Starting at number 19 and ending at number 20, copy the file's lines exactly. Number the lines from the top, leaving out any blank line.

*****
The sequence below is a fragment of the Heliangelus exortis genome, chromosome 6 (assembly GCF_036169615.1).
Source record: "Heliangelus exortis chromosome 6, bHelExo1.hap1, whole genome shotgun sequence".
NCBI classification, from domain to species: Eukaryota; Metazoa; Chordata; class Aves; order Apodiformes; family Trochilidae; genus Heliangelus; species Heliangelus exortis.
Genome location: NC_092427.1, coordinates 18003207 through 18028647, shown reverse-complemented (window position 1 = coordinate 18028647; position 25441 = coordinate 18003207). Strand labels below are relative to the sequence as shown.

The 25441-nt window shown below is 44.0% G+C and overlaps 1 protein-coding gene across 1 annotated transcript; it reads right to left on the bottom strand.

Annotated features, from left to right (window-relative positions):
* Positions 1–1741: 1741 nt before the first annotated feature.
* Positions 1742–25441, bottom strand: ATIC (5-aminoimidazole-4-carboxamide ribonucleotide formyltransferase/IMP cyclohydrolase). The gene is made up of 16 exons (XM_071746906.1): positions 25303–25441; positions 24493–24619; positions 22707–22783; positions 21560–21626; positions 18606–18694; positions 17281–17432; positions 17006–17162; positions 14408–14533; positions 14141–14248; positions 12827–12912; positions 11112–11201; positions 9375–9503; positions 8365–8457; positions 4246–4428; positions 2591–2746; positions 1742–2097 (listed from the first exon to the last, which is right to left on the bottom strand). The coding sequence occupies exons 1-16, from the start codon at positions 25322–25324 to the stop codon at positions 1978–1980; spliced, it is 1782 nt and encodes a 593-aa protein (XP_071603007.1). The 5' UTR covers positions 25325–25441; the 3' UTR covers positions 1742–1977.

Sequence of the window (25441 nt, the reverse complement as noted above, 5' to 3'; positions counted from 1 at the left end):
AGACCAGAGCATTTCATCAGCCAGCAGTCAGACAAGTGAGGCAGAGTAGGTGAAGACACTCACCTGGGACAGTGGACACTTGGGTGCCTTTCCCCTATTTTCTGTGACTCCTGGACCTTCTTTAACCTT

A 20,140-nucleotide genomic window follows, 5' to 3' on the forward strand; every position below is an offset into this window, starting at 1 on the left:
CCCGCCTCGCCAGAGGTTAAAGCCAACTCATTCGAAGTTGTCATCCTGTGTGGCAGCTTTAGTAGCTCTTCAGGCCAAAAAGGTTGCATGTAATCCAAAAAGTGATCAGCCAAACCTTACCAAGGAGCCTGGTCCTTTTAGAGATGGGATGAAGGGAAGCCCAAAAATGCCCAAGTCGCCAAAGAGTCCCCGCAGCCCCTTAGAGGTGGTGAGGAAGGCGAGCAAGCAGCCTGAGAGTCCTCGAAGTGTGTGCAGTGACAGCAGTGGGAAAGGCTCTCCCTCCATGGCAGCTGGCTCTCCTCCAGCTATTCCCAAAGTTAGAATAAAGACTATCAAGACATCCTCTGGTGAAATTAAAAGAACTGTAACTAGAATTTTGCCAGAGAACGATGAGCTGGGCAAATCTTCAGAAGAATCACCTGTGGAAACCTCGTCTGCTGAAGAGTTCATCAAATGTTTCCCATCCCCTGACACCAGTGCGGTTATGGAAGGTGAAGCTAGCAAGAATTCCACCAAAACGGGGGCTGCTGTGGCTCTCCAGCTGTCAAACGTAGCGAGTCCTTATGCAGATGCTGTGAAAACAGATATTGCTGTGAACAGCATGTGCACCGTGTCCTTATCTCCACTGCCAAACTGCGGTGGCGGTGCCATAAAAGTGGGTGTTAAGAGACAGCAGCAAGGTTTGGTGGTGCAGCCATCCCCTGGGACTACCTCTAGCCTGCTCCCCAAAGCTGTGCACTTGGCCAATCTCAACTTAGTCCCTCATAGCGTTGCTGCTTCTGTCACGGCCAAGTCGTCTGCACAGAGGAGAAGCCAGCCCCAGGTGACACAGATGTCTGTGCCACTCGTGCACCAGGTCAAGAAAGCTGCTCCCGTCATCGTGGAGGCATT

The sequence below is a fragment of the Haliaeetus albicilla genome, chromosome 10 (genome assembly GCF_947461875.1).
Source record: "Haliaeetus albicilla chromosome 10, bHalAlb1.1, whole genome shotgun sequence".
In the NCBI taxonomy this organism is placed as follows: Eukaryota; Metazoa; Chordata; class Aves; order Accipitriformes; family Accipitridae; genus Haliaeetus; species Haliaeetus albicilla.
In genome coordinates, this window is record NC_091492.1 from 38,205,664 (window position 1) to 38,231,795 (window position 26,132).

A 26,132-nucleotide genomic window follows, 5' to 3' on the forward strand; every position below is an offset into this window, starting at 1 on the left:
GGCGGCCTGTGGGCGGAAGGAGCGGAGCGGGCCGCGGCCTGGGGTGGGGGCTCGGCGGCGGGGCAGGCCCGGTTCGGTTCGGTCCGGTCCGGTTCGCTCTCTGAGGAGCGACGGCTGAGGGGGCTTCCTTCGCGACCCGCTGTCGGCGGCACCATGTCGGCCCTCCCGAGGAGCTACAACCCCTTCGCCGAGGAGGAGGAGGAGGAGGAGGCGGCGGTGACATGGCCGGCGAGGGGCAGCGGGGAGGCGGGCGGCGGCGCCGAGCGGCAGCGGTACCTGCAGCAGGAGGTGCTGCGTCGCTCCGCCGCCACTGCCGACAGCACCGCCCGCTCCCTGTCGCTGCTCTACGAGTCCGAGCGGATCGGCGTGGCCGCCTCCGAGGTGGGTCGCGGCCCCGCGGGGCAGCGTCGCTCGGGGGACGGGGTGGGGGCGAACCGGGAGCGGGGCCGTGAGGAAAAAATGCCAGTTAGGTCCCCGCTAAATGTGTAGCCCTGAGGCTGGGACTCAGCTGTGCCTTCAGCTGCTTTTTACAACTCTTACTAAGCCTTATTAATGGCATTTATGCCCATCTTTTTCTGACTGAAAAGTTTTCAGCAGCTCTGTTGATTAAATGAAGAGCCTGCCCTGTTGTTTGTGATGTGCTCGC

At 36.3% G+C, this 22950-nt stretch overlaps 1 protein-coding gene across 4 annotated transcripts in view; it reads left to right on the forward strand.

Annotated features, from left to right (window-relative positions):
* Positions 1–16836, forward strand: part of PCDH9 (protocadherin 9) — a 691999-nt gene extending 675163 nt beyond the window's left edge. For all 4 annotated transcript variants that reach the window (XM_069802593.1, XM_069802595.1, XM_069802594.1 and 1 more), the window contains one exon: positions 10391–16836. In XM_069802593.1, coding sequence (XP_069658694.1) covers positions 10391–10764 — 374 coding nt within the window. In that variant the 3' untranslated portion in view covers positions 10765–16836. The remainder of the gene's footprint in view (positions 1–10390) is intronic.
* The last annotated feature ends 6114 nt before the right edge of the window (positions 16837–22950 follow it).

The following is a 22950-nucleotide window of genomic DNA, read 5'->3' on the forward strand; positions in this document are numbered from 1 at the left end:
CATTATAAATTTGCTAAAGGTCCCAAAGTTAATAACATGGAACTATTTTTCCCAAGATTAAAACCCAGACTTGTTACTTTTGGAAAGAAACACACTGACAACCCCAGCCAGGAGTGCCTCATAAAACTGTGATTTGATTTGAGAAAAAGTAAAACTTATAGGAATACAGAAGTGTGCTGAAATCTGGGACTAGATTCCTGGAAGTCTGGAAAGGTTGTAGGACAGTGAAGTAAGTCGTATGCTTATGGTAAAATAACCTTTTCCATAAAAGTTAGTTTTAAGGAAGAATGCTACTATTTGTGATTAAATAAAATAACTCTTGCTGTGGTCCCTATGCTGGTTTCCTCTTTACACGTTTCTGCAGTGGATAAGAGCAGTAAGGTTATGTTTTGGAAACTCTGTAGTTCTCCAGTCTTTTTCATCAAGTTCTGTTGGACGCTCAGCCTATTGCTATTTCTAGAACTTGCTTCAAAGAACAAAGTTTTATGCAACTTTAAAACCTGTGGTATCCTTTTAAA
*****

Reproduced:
At 36.3% G+C, this 22950-nt stretch overlaps 1 protein-coding gene across 4 annotated transcripts in view; it reads left to right on the forward strand.

Annotated features, from left to right (window-relative positions):